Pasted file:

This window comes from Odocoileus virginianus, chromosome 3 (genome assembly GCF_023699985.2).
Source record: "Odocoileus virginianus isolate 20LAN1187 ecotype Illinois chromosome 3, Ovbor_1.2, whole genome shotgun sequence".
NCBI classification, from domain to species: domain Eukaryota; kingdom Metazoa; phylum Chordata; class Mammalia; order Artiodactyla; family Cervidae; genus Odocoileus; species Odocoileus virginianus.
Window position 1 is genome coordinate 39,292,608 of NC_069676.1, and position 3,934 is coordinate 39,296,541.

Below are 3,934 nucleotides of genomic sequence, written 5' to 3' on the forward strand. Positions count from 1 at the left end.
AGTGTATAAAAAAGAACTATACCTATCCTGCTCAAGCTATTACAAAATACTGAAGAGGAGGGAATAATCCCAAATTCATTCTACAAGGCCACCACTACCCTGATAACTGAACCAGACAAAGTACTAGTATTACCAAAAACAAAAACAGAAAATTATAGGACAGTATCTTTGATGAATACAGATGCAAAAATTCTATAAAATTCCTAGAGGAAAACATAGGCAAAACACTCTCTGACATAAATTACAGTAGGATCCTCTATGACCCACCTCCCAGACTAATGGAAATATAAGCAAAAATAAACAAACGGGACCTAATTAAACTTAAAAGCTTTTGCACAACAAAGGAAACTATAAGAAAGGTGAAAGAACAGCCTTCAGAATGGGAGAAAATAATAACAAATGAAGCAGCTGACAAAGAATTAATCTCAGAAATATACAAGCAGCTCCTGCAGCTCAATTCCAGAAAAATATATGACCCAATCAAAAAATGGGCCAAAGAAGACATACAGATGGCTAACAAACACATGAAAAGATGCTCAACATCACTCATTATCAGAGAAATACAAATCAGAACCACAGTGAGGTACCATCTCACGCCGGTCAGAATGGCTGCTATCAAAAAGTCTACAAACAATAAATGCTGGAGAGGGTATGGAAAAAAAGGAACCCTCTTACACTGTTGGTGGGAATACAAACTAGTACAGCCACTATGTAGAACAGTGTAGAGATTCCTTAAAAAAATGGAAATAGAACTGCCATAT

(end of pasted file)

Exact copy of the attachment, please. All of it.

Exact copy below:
This window comes from Odocoileus virginianus, chromosome 3 (genome assembly GCF_023699985.2).
Source record: "Odocoileus virginianus isolate 20LAN1187 ecotype Illinois chromosome 3, Ovbor_1.2, whole genome shotgun sequence".
NCBI classification, from domain to species: domain Eukaryota; kingdom Metazoa; phylum Chordata; class Mammalia; order Artiodactyla; family Cervidae; genus Odocoileus; species Odocoileus virginianus.
Window position 1 is genome coordinate 39,292,608 of NC_069676.1, and position 3,934 is coordinate 39,296,541.

Below are 3,934 nucleotides of genomic sequence, written 5' to 3' on the forward strand. Positions count from 1 at the left end.
AGTGTATAAAAAAGAACTATACCTATCCTGCTCAAGCTATTACAAAATACTGAAGAGGAGGGAATAATCCCAAATTCATTCTACAAGGCCACCACTACCCTGATAACTGAACCAGACAAAGTACTAGTATTACCAAAAACAAAAACAGAAAATTATAGGACAGTATCTTTGATGAATACAGATGCAAAAATTCTATAAAATTCCTAGAGGAAAACATAGGCAAAACACTCTCTGACATAAATTACAGTAGGATCCTCTATGACCCACCTCCCAGACTAATGGAAATATAAGCAAAAATAAACAAACGGGACCTAATTAAACTTAAAAGCTTTTGCACAACAAAGGAAACTATAAGAAAGGTGAAAGAACAGCCTTCAGAATGGGAGAAAATAATAACAAATGAAGCAGCTGACAAAGAATTAATCTCAGAAATATACAAGCAGCTCCTGCAGCTCAATTCCAGAAAAATATATGACCCAATCAAAAAATGGGCCAAAGAAGACATACAGATGGCTAACAAACACATGAAAAGATGCTCAACATCACTCATTATCAGAGAAATACAAATCAGAACCACAGTGAGGTACCATCTCACGCCGGTCAGAATGGCTGCTATCAAAAAGTCTACAAACAATAAATGCTGGAGAGGGTATGGAAAAAAAGGAACCCTCTTACACTGTTGGTGGGAATACAAACTAGTACAGCCACTATGTAGAACAGTGTAGAGATTCCTTAAAAAAATGGAAATAGAACTGCCATAT